If you are gathering in a large amount of fabric (say, a huge skirt, or a ruffle for a petticoat), divide your fabric into at least four sections, and mark the start/end point of each section. Then, measure out a length of cord as long as you want the finished gathered length of fabric to be, divide your cord into four sections, and mark the start/end points of each section on the cord. Pilot Frixion pens work great for marking the cord and fabric. The marks will help you to gather the fabric to the correct length as you sew.
And now, for the gathering:
You’re going to be zig-zag stitching over the cord, just within the seam allowance of the fabric.
Place the edge of your fabric at the 1cm / 1/2″ seam line (assuming your garment to sew has a standard 1.5cm / 5/8″ seam allowance – you want the gathering to be in the seam allowance), and place the cord so it runs directly between the inner and outer edges of the zig-zag stitch.
Start stitching, backstitching at the beginning, and making sure that your zig-zag stitches fall on either side of the cord, enclosing the cord in stitching. Make sure that you do NOT sew through the cord at any point, as you won’t be able to gather along it if you do.
Here is what it should look like:
As you sew, pull on the cord from the front, to gather in the fabric over the cord as it comes out from behind your foot.
Use the marks on your cord and fabric to make sure you are gathering the correct amount for each section.
Here is what the finished gathers look like:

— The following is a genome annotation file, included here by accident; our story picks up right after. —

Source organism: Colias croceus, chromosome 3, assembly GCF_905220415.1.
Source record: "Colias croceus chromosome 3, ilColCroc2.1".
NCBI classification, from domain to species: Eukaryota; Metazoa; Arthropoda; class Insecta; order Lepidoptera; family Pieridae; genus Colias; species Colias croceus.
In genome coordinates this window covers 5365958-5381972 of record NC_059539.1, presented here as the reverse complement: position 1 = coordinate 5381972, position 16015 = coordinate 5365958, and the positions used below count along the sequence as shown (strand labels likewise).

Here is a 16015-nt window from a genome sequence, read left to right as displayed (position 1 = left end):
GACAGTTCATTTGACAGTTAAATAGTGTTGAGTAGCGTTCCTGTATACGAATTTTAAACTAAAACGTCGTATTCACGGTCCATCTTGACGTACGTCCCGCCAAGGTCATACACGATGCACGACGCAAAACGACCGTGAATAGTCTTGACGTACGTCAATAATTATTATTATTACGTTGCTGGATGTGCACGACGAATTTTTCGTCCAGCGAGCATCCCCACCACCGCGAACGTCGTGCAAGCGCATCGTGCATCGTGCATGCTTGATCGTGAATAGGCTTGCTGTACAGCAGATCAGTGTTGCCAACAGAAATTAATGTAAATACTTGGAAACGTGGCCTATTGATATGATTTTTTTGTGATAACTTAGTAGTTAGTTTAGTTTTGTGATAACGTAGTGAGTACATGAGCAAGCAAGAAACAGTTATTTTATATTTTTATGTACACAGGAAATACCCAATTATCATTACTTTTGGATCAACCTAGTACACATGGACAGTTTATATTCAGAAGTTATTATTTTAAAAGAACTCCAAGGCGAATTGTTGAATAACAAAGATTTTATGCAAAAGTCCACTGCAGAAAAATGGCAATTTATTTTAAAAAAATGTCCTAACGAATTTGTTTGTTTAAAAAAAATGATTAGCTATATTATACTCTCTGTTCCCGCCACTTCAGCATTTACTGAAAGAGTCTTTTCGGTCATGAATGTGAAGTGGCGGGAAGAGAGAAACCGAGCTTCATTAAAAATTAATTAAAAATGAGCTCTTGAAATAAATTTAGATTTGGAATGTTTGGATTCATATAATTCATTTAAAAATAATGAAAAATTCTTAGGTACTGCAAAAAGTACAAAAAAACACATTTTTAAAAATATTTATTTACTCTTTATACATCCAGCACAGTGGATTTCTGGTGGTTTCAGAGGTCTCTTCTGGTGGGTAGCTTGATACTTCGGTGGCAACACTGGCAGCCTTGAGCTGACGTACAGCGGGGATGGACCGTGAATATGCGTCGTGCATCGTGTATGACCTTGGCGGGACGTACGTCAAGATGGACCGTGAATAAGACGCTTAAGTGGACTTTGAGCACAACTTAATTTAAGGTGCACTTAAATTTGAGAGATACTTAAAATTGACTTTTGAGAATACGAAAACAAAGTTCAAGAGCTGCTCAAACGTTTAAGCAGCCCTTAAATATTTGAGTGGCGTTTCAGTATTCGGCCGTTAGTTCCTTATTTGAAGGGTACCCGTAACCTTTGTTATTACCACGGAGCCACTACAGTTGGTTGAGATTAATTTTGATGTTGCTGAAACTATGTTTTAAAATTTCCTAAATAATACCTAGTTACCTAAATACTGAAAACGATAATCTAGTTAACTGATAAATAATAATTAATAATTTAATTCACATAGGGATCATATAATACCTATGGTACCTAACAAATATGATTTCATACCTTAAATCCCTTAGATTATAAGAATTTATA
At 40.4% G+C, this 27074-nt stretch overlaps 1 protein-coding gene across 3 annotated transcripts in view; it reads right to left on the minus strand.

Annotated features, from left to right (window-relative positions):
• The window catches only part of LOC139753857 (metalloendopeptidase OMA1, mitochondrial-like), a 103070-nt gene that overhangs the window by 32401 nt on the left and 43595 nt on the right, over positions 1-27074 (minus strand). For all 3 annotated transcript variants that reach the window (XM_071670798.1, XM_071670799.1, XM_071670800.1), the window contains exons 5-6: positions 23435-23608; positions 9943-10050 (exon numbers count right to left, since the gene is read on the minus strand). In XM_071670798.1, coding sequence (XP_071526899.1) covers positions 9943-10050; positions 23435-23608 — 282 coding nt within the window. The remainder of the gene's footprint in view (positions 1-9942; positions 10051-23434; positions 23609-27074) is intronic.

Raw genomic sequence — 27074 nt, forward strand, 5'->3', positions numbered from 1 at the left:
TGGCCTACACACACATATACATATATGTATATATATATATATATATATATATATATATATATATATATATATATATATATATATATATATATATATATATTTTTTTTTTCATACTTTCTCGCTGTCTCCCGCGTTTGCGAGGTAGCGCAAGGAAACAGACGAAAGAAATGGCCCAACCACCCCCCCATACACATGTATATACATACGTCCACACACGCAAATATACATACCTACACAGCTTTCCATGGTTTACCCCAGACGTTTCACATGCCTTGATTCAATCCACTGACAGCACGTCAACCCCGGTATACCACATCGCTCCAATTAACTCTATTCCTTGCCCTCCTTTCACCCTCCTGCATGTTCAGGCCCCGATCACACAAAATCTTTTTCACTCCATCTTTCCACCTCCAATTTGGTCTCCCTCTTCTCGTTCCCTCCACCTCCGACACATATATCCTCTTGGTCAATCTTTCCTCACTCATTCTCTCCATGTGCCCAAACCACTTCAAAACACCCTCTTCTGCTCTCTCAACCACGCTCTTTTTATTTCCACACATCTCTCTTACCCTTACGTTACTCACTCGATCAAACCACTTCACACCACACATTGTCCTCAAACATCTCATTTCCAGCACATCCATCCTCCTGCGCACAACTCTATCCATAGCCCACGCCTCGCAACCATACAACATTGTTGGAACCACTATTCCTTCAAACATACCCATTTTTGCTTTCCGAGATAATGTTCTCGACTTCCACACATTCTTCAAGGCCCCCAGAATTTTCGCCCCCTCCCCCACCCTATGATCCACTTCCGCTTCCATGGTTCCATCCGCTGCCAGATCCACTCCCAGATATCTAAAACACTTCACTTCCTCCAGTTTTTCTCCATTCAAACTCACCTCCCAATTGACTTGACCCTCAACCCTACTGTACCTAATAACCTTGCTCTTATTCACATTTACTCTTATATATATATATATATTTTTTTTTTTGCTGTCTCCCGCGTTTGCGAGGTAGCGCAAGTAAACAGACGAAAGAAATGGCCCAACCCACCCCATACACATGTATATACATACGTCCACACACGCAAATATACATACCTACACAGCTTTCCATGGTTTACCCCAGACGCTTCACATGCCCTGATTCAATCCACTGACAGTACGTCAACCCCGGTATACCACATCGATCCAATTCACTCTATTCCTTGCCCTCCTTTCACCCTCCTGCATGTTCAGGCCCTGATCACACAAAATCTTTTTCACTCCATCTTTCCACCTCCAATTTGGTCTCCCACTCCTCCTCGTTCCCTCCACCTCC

See how neat and crisp they are! Now all you have to do is attach them to your skirt, waistband, dress etc!
When you attach them, be sure to sew just below the zig-zag stitching, so it doesn’t show through on the right side of the garment. After you have sewn your gathered fabric on to a waistband etc, you can pull out the cord you used for gathering.
Here I have sewn the gathered fabric on to the waistband (I’ve shown the un-gathered section, because it is easier to see). Note how my stitching is below the zig-zag corded stitching, so it doesn’t show on the outer finished garment:
For ruffles on a petticoat, I use lace or beading to cover the raw edges of the fabric:
If you don’t want to have raw edges that need covering, use the fold method of cord gathering (see below for more info).
The zig-zag technique works for almost all applications, and almost all fabrics. It is not, to the best of my knowledge, a historically accurate technique (zig-zag stitching was not available on most machines until the 1950s), but it’s quick, easy, painless, and makes beautiful ruffles.
You can also do cord gathering by folding your fabric over a cord, stitching close to the cord using a zipper foot, and then gathering the fabric along the cord like a drawstring. I’ve described that method of cord gathering in much greater detail in this tutorial. I have seen the second method of cord gathering on at least one garment from the early 1900s, so it is period accurate to that era (though uncommon). It does not, however, work well on heavier fabrics, nor does it work for any type of gathering where you don’t have an edge to fold over.